Peppers Come in Late
You can't commiserate when it comes to snow. Snow just makes you smile.
Among my own personal examples of motivated forgetfulness is a country western bar in Texas, my uncle is dancing with my aunt in front of an old jukebox. Juice Newton is singing about love, and Ronnie Milsap just got done about love, and no doubt Linda Ronstadt will soon be singing about love.
The booth is upholstered the same way the car is, it's incredibly dark and smoky, there are bottles of Lone Star and, hell, maybe we are in the car. They were so pretty. I don't think they have ever made people that pretty since, with feathered hair and tan lines on wiry, malnourished bodies.
Good lord, have you ever seen a girl as pretty as your aunt.
I don't think so.
Well don't you get any ideas.
Stop teasin him.
That bottle of beer better be full when I get back.
Leave him alone and come dance with me.
They must have thought we would learn just by watching them, but they wouldn't remember this moment. They were lost somewhere else, and they divorced after a few years just like everyone else back then.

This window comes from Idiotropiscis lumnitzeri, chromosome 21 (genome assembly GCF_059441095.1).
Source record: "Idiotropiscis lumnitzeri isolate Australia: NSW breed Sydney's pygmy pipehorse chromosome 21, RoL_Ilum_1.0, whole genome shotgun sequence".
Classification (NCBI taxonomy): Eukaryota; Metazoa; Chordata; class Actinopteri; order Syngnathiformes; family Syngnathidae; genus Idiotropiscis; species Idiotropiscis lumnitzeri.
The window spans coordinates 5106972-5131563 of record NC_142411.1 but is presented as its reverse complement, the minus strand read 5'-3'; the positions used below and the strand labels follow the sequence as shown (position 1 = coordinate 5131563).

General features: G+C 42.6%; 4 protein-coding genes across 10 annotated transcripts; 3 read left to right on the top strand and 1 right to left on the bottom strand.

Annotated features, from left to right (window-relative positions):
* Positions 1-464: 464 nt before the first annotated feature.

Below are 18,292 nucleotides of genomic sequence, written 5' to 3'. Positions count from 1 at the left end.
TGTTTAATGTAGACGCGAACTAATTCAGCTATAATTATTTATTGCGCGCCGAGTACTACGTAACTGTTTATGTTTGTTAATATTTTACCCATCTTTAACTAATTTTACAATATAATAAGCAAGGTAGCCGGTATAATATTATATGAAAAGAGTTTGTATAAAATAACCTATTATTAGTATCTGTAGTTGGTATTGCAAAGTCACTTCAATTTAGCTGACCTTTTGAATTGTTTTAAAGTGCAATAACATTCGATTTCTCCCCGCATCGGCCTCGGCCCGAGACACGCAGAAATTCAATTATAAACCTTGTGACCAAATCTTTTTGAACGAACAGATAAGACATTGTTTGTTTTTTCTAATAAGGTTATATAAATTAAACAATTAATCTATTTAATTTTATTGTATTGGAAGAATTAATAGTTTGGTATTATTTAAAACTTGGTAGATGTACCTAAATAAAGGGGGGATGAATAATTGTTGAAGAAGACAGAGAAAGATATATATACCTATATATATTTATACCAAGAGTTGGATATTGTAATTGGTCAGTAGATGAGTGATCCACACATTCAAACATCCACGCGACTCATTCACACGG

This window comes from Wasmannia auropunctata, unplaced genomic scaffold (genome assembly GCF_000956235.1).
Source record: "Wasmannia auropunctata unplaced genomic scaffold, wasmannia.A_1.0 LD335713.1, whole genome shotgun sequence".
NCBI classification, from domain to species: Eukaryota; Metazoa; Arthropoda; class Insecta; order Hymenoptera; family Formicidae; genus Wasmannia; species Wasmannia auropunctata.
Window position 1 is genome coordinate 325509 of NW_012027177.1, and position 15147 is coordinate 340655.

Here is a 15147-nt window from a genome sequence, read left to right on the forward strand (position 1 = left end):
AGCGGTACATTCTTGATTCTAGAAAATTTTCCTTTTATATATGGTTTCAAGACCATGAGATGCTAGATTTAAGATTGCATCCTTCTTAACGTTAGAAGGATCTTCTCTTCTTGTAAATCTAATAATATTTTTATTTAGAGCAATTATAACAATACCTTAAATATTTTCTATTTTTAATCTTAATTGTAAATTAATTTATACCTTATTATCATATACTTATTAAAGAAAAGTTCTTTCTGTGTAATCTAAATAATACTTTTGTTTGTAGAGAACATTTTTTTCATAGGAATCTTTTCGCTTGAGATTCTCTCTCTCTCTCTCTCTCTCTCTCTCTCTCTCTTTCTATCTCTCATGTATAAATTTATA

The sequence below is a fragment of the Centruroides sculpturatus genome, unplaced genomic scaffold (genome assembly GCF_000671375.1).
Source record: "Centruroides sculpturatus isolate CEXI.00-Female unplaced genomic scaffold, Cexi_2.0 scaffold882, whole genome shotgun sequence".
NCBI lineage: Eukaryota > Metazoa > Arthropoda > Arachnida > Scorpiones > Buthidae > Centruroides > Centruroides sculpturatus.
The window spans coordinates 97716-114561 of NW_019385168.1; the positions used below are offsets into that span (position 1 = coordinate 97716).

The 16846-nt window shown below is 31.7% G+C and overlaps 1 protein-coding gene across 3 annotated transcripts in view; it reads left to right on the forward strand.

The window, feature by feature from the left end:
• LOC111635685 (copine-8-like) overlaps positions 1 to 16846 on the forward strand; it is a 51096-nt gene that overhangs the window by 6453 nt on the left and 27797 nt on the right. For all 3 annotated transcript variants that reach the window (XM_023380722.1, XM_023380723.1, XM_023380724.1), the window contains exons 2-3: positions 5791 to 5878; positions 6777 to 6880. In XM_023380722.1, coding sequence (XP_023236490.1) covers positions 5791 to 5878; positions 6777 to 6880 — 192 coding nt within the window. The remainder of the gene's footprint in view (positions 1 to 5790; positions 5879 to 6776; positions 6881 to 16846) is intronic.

It must be motivated forgetfulness because that's not the kind of scene you'd want to recreate. Hazy pub romancing in a liquored haze with unattended nephews gleaning their life's learning from your wandering hands and carelessly tapped cigarette ashes.
I don't remember any snow back then, so I don't associate it with repressed memories, but it just makes you smile.
I'm sorry about the weather. I'm sure my kids had something to do with it.
It's so pretty, though.
You can't look at it without smiling.
At the gas station, a man buying a lottery ticket and a pizza pocket asks how long it's going to last.
The clerk says a day or two. It's gonna be cold, mostly.
You can't look at it and not smile, I say.